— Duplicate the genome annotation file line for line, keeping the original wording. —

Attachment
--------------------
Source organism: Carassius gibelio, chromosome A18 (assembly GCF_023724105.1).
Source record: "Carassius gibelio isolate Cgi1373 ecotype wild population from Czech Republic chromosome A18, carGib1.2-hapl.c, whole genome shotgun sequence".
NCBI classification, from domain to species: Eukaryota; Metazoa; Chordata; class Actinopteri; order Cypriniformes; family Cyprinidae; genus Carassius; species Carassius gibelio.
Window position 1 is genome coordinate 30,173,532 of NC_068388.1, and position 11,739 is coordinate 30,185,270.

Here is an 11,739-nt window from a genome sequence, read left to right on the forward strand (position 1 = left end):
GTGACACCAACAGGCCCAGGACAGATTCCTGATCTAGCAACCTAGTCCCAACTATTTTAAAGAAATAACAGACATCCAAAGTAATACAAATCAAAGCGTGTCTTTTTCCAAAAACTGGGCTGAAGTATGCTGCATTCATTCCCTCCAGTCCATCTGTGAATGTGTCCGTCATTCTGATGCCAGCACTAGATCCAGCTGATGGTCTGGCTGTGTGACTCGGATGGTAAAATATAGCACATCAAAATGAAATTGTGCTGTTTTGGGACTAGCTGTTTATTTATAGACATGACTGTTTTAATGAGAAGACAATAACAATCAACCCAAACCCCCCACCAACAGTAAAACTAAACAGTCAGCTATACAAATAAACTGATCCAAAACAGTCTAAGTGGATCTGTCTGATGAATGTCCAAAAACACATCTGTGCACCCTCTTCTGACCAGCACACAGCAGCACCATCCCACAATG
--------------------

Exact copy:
Source organism: Carassius gibelio, chromosome A18 (assembly GCF_023724105.1).
Source record: "Carassius gibelio isolate Cgi1373 ecotype wild population from Czech Republic chromosome A18, carGib1.2-hapl.c, whole genome shotgun sequence".
NCBI classification, from domain to species: Eukaryota; Metazoa; Chordata; class Actinopteri; order Cypriniformes; family Cyprinidae; genus Carassius; species Carassius gibelio.
Window position 1 is genome coordinate 30,173,532 of NC_068388.1, and position 11,739 is coordinate 30,185,270.

Here is an 11,739-nt window from a genome sequence, read left to right on the forward strand (position 1 = left end):
GTGACACCAACAGGCCCAGGACAGATTCCTGATCTAGCAACCTAGTCCCAACTATTTTAAAGAAATAACAGACATCCAAAGTAATACAAATCAAAGCGTGTCTTTTTCCAAAAACTGGGCTGAAGTATGCTGCATTCATTCCCTCCAGTCCATCTGTGAATGTGTCCGTCATTCTGATGCCAGCACTAGATCCAGCTGATGGTCTGGCTGTGTGACTCGGATGGTAAAATATAGCACATCAAAATGAAATTGTGCTGTTTTGGGACTAGCTGTTTATTTATAGACATGACTGTTTTAATGAGAAGACAATAACAATCAACCCAAACCCCCCACCAACAGTAAAACTAAACAGTCAGCTATACAAATAAACTGATCCAAAACAGTCTAAGTGGATCTGTCTGATGAATGTCCAAAAACACATCTGTGCACCCTCTTCTGACCAGCACACAGCAGCACCATCCCACAATG